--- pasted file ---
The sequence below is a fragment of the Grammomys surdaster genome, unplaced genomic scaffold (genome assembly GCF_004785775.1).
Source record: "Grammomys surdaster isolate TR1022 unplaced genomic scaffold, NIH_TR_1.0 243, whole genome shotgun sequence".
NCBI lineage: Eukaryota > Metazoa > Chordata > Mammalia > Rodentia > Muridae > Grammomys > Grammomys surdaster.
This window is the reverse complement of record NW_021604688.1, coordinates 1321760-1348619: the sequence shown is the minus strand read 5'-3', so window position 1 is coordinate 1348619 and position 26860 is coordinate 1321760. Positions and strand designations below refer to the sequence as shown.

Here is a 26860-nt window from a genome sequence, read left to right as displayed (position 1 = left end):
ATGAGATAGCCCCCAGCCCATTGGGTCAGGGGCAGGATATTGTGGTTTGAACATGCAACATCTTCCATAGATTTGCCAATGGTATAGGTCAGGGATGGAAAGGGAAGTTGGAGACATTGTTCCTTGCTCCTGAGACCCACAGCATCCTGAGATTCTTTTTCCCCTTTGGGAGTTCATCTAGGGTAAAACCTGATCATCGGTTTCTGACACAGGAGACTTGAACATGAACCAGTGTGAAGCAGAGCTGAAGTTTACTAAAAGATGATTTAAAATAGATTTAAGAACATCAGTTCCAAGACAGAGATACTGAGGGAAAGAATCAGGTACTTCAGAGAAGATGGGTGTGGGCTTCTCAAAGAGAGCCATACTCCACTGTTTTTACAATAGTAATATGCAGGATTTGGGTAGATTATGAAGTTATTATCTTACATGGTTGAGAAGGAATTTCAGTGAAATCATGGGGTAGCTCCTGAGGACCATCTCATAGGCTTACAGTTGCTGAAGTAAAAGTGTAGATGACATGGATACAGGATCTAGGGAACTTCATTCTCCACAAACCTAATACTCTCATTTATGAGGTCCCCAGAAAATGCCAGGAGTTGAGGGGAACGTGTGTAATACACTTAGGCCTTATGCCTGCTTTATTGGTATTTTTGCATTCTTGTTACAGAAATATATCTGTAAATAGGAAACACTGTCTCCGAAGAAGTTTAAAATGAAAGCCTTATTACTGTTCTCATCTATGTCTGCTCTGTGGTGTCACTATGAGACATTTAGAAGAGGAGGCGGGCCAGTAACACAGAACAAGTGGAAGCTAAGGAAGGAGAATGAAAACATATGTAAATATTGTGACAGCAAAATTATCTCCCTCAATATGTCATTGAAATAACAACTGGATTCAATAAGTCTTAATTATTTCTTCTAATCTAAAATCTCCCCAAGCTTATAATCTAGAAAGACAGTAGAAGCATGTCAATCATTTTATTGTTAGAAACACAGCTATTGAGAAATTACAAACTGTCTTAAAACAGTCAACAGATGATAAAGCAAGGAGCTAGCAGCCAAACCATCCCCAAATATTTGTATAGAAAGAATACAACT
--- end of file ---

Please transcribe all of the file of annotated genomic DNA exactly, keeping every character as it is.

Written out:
The sequence below is a fragment of the Grammomys surdaster genome, unplaced genomic scaffold (genome assembly GCF_004785775.1).
Source record: "Grammomys surdaster isolate TR1022 unplaced genomic scaffold, NIH_TR_1.0 243, whole genome shotgun sequence".
NCBI lineage: Eukaryota > Metazoa > Chordata > Mammalia > Rodentia > Muridae > Grammomys > Grammomys surdaster.
This window is the reverse complement of record NW_021604688.1, coordinates 1321760-1348619: the sequence shown is the minus strand read 5'-3', so window position 1 is coordinate 1348619 and position 26860 is coordinate 1321760. Positions and strand designations below refer to the sequence as shown.

Here is a 26860-nt window from a genome sequence, read left to right as displayed (position 1 = left end):
ATGAGATAGCCCCCAGCCCATTGGGTCAGGGGCAGGATATTGTGGTTTGAACATGCAACATCTTCCATAGATTTGCCAATGGTATAGGTCAGGGATGGAAAGGGAAGTTGGAGACATTGTTCCTTGCTCCTGAGACCCACAGCATCCTGAGATTCTTTTTCCCCTTTGGGAGTTCATCTAGGGTAAAACCTGATCATCGGTTTCTGACACAGGAGACTTGAACATGAACCAGTGTGAAGCAGAGCTGAAGTTTACTAAAAGATGATTTAAAATAGATTTAAGAACATCAGTTCCAAGACAGAGATACTGAGGGAAAGAATCAGGTACTTCAGAGAAGATGGGTGTGGGCTTCTCAAAGAGAGCCATACTCCACTGTTTTTACAATAGTAATATGCAGGATTTGGGTAGATTATGAAGTTATTATCTTACATGGTTGAGAAGGAATTTCAGTGAAATCATGGGGTAGCTCCTGAGGACCATCTCATAGGCTTACAGTTGCTGAAGTAAAAGTGTAGATGACATGGATACAGGATCTAGGGAACTTCATTCTCCACAAACCTAATACTCTCATTTATGAGGTCCCCAGAAAATGCCAGGAGTTGAGGGGAACGTGTGTAATACACTTAGGCCTTATGCCTGCTTTATTGGTATTTTTGCATTCTTGTTACAGAAATATATCTGTAAATAGGAAACACTGTCTCCGAAGAAGTTTAAAATGAAAGCCTTATTACTGTTCTCATCTATGTCTGCTCTGTGGTGTCACTATGAGACATTTAGAAGAGGAGGCGGGCCAGTAACACAGAACAAGTGGAAGCTAAGGAAGGAGAATGAAAACATATGTAAATATTGTGACAGCAAAATTATCTCCCTCAATATGTCATTGAAATAACAACTGGATTCAATAAGTCTTAATTATTTCTTCTAATCTAAAATCTCCCCAAGCTTATAATCTAGAAAGACAGTAGAAGCATGTCAATCATTTTATTGTTAGAAACACAGCTATTGAGAAATTACAAACTGTCTTAAAACAGTCAACAGATGATAAAGCAAGGAGCTAGCAGCCAAACCATCCCCAAATATTTGTATAGAAAGAATACAACT